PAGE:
Serendipity is often called as a lucky or happy accident, but let’s make this clear now. Serendipity is not an accident, serendipity is the quality of mind! An accident or a chance encounter might turn out to be serendipitous if  there is enough sagacity, awareness and good fortune for allowing the insight. And the final requirement is that the outcome generates value. Now when serendipity is clearly becoming a misused ”buzz word” it’s useful to recall the original definition by Horace Walpole, a British writer, architect and politician from 18th century : ”Serendipity is the quality of mind,  which through awareness, sagacity and good fortune allows one frequently to discover valueable things while seeking something else.”

Serendipity is not an accident, serendipity is the quality of mind!

The adjective for this is serendipitous and it can be used in a variety of contexts. An event, encounter, accident and even a person can be serendipitous when having the elements of unexpectedness, good fortune, potential for insight and value creation.  Also physical and virtual environments and even organizational and personal practices can be designed to be serendipitous and hence enable to follow Nicholas Nassib Taleb’s advice: ” An approach to one’s life is to maximize serendipity around you.” 

What is the term ”inverse serendipity” then? It’s not the opposite of serendipity, which is zemblanity. Inverse serendipity is a further elaborated form of the term ”reverse serendipity”, which I introduced while participating a couple of weeks ago in Social Capital World Forum 2012. For me to give a speech about the role of social capital in harnessing serendipity was an inpiring challenge  and I knew that some insight will emerge to guide me forward. During the course of the three day event we had great speeches to listen and inspiring conversations to reflect. And as a result I discovered that when linking social capital to serendipity, one should naturally focus to the key elements of serendipity and especially to the insight.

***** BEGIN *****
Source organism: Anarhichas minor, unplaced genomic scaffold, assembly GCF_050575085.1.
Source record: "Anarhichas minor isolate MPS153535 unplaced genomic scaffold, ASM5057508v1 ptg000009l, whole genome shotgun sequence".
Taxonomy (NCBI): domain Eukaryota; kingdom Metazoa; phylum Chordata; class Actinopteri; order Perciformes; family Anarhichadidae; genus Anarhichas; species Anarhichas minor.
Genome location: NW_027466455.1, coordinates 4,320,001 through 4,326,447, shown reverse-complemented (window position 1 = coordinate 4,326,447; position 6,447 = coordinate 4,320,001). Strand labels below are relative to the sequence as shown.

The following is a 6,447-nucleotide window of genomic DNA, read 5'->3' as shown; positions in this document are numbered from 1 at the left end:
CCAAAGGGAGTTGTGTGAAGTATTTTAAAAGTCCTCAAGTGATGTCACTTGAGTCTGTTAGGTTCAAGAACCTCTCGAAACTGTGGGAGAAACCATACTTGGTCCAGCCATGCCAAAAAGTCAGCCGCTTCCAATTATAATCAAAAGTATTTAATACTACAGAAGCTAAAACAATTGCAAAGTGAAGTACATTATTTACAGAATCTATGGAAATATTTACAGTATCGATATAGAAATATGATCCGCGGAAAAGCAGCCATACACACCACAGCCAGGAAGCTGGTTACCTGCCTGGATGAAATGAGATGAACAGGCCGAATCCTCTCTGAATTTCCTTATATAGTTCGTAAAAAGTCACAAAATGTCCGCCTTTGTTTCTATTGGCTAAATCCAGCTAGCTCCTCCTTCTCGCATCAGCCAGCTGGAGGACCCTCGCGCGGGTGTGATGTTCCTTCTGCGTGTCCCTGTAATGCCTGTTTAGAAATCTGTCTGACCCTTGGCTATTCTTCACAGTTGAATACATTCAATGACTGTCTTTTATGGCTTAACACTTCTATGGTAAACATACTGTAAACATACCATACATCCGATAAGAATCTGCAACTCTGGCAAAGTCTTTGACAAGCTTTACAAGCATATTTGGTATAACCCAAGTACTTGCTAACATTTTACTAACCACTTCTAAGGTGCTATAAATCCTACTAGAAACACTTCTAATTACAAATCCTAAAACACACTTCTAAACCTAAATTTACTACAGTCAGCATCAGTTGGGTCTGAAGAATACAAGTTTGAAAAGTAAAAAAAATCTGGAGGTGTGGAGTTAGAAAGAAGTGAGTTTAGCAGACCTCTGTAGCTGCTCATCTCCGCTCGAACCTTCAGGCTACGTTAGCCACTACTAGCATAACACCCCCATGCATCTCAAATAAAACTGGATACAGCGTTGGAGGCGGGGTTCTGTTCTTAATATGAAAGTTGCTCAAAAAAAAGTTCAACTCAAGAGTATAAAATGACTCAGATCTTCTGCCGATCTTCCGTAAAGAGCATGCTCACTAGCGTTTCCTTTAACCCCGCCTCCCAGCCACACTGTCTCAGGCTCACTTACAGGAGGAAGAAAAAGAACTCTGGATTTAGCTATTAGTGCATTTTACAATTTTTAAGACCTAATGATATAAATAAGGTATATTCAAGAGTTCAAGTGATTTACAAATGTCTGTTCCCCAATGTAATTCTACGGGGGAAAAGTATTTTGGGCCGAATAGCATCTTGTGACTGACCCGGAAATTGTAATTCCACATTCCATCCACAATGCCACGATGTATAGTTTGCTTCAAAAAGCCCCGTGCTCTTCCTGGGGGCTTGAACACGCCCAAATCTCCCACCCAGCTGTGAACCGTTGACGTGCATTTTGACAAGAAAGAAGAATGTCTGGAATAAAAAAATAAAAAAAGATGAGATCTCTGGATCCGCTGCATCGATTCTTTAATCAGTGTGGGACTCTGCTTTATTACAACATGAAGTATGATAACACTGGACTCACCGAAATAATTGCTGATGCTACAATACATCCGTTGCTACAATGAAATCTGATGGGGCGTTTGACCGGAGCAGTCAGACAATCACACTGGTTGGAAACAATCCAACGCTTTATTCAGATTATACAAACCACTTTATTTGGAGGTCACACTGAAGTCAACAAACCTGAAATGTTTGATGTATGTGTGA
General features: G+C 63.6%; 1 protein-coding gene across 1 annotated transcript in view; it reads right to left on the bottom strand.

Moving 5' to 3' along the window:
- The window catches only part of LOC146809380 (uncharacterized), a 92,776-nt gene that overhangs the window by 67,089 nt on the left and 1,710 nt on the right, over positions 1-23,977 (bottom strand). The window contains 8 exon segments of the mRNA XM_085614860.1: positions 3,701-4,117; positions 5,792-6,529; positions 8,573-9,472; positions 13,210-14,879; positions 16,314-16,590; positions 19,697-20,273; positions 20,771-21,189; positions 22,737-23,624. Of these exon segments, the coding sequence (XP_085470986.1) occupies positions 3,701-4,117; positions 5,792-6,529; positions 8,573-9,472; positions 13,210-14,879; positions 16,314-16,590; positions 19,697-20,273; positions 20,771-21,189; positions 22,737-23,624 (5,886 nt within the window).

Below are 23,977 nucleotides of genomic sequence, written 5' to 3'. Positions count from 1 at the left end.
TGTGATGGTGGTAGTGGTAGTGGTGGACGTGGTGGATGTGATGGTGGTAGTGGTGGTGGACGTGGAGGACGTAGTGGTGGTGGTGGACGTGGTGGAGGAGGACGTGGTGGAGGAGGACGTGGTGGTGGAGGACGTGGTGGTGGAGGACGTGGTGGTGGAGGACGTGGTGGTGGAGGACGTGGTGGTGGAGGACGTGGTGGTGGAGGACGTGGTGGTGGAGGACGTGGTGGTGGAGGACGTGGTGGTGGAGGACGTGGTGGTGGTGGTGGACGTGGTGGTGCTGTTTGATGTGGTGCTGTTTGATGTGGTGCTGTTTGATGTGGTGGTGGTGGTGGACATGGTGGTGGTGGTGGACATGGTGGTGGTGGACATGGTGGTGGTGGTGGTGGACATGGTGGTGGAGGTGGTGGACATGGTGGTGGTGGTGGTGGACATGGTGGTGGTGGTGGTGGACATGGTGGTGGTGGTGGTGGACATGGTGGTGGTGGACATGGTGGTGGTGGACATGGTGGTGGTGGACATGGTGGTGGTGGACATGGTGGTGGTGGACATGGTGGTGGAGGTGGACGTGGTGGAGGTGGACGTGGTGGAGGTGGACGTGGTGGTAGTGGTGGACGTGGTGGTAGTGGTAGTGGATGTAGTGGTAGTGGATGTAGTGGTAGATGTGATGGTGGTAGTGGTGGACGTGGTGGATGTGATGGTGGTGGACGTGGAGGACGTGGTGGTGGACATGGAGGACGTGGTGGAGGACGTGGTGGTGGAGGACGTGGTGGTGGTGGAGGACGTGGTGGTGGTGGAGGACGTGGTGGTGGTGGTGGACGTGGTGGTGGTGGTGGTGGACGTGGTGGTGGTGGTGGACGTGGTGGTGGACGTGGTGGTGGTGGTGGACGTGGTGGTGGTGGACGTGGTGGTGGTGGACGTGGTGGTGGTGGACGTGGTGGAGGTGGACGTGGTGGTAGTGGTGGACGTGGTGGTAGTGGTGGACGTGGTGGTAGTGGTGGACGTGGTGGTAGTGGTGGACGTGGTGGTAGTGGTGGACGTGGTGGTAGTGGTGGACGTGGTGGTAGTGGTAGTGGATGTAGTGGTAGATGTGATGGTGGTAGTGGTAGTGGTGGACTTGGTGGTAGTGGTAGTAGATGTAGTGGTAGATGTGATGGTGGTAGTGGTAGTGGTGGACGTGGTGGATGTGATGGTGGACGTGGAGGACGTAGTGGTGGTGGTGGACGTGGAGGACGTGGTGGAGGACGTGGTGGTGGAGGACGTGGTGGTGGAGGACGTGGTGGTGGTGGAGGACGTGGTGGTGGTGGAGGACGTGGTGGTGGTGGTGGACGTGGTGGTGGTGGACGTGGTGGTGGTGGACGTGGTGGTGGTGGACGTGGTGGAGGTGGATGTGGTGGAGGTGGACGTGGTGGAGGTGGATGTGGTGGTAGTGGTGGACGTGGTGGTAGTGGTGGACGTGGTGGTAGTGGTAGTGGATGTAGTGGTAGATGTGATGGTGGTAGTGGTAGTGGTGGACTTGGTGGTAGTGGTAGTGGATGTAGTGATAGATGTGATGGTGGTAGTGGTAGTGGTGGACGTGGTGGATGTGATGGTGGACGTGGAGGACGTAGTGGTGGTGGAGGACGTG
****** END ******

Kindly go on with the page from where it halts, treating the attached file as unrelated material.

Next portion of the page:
How could insight be supported by social capital? When social capital is defined as Alexander Dill did in Gothenburg as ” the amount of the non-material assets in your community and your networks – like trust, preparedness, experience, diversity and collective wisdom” then the benefits of strong social capital are obvious. Social capital can help to find and generate the insight through your community and trusted networks. It enables one to tap to the tacit knowledge and the numerous flows of information, even to the collective intuition, which might become essential for the final insight.

The insight, the solutions are hanging somewhere around you; in conversations, in feelings, in evolving events and moments around you

Taleb’s great advice gives us a clear indication … maximize serendipity around you, so the trusted inner circle – the core community – is fundamental for the inverse serendipity. The insight, the solutions are hanging somewhere around you; in conversations, in feelings, in evolving events and moments around you. Your trusted community members might be able to give you the insight needed. And this illustrates my understanding of ”inverse” – instead of that lonely ”Heuraka” moment in solitude (like Newton, Archimedes etc) you can harness serendipity by the collective insight based on your social capital.